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When is the Best Time to Sell Your Boat?

Model Spotlight: Kawasaki Jet Skis

What Is It Like To Live On A Boat Full-Time?

What Is It Like To Live On A Boat Full-Time?

Buying a boat offers a world of possibility that doesn’t exist on land. With your new vessel, you can explore various waterways, go fishing, indulge in water sports, watch beautiful sunsets from wherever your adventures take you, and more. And you have even more opportunities to fulfill those possibilities when you live on your boat full-time.

There are certainly some challenges to full-time boat living, but there are also plenty of benefits. For those who love being out on the water, it can offer an incredible and fulfilling lifestyle. 

So, what is it like to actually live on a boat full-time? Boatline researched some of the pros and cons to help you decide if it’s something you’d like to pursue. Here’s our quick guide. 

Living Space

If you don’t own a boat, you might think the first thing you need to do is start researching which one would be best for you as you transition from a land lover to a full-time seadog. However, before you start shopping around, you need to figure out where you’re going to keep your boat. A lot of marinas are filled up and have waiting lists, so make sure to get your spot in advance. Some also don’t allow full-timers, so be sure to check that out, too.

Living Free

Living on a boat provides a lot of freedoms that homeowners just don’t have. For one thing, you’ll never need to mow your lawn again. In addition, you can take your new home anywhere. Not happy with your current spot? Go somewhere else. Scenery isn’t too spectacular? Find a new location to drop anchor. If you can work remotely or you’re retired, there’s nothing stopping you from traveling the world, seeing new things, and experiencing new cultures.

One of the most exciting things about living on a boat is that you’ll constantly get to meet new people and befriend like-minded boaters. The boating community is a vibrant subculture with a welcoming community, and you’ll be sure to feel at home wherever you travel. Fellow boaters will definitely understand your motivation and desire to experience such a unique lifestyle.

To be fair, you’ll probably still have loan and utility payments, and you’ll likely need to find a place to do your laundry every now and then. On the other hand, you can’t drop a line off the back porch of a traditional brick-and-mortar home and catch what you’re going to have for dinner.

As for utilities, they’re probably going to be significantly less expensive than what most homeowners pay, mostly because you’ll have less space to heat/cool or light. If your boat has high-capacity batteries hooked to solar panels or wind turbines, your electricity costs will be very low. You can also invest in a reverse osmosis system that can turn seawater into fresh water for drinking, doing dishes, and more.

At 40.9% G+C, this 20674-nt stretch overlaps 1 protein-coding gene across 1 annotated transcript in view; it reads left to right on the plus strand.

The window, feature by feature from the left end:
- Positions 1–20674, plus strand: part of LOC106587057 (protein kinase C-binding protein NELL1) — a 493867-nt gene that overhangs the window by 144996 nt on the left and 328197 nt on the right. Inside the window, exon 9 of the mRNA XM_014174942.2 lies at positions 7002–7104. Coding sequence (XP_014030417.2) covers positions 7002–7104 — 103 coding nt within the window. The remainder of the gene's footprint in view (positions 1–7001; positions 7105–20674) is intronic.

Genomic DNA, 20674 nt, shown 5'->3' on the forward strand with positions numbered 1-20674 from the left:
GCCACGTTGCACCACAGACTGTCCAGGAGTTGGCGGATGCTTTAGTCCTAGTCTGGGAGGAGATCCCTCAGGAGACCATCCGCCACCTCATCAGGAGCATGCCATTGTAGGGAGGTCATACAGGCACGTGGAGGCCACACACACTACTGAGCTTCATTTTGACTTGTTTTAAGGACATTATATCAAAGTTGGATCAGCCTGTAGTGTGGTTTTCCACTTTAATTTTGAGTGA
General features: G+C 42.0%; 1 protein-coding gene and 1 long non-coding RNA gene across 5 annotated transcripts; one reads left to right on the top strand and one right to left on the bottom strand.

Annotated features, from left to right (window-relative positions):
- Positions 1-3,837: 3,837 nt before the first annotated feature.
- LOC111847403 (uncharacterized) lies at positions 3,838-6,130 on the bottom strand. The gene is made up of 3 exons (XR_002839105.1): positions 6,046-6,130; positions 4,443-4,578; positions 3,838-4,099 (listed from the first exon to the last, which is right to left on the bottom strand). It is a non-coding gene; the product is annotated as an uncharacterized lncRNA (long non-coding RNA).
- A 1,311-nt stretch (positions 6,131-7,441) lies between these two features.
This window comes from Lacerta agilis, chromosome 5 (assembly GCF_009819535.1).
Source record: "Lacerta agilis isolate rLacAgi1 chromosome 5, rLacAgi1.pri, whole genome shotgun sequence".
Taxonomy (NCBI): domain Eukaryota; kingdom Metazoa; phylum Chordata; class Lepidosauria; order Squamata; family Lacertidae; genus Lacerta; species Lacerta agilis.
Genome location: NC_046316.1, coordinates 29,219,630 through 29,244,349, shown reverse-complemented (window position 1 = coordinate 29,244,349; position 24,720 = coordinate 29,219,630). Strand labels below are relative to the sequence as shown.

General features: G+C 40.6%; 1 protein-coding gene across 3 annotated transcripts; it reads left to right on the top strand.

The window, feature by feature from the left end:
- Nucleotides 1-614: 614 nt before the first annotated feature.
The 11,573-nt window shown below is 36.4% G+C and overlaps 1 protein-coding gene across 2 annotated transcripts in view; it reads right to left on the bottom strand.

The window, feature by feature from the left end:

Living the Life

When it’s time to start thinking about the boat you want, consider how much room you’ll need. If it’s just you, or just you and a smaller pet, you might do fine in a larger sailboat or cabin cruiser. If it’s going to be you and a significant other or maybe even a few kids, you might want to look at a tugboat or a trawler. These boats can provide a lot of extra room that you won’t have on smaller boats. This is important for storage space, privacy, and creating a more cozy atmosphere. 

Speaking of privacy, it can be challenging if you’ll be living with your significant other or kids, especially when it comes to using the head (bathroom). On smaller vessels, such as sailboats, you may actually have to step over someone’s legs or ask them to move if you need to access a different area on the boat.

One more thing to keep in mind is maintenance costs. Living on a boat will likely require more maintenance than living in a stationary house, so make sure you have an emergency fund for unexpected repairs and replacements. 

Living the Adventure 

There are several things to take into consideration when trying to decide if transitioning to a full-time boating life is really what you want. Do a little research, consider the pros and cons, and dive in. If you’re still not sure, try living on a boat for a few days at a time and gradually start to extend your commitment to the water. There are rental options out there if you want to dip your toes in first before actually buying a boat.

When you’re ready to make your move, you can count on Boatline to assist you with your search. We have thousands of listings that can help turn your fantasy of living on a boat full-time into a fulfilling reality. 

By Barrett Baker


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When is the Best Time to Sell Your Boat?

Model Spotlight: Kawasaki Jet Skis

Spotlight: Norfolk Yacht & Country Club

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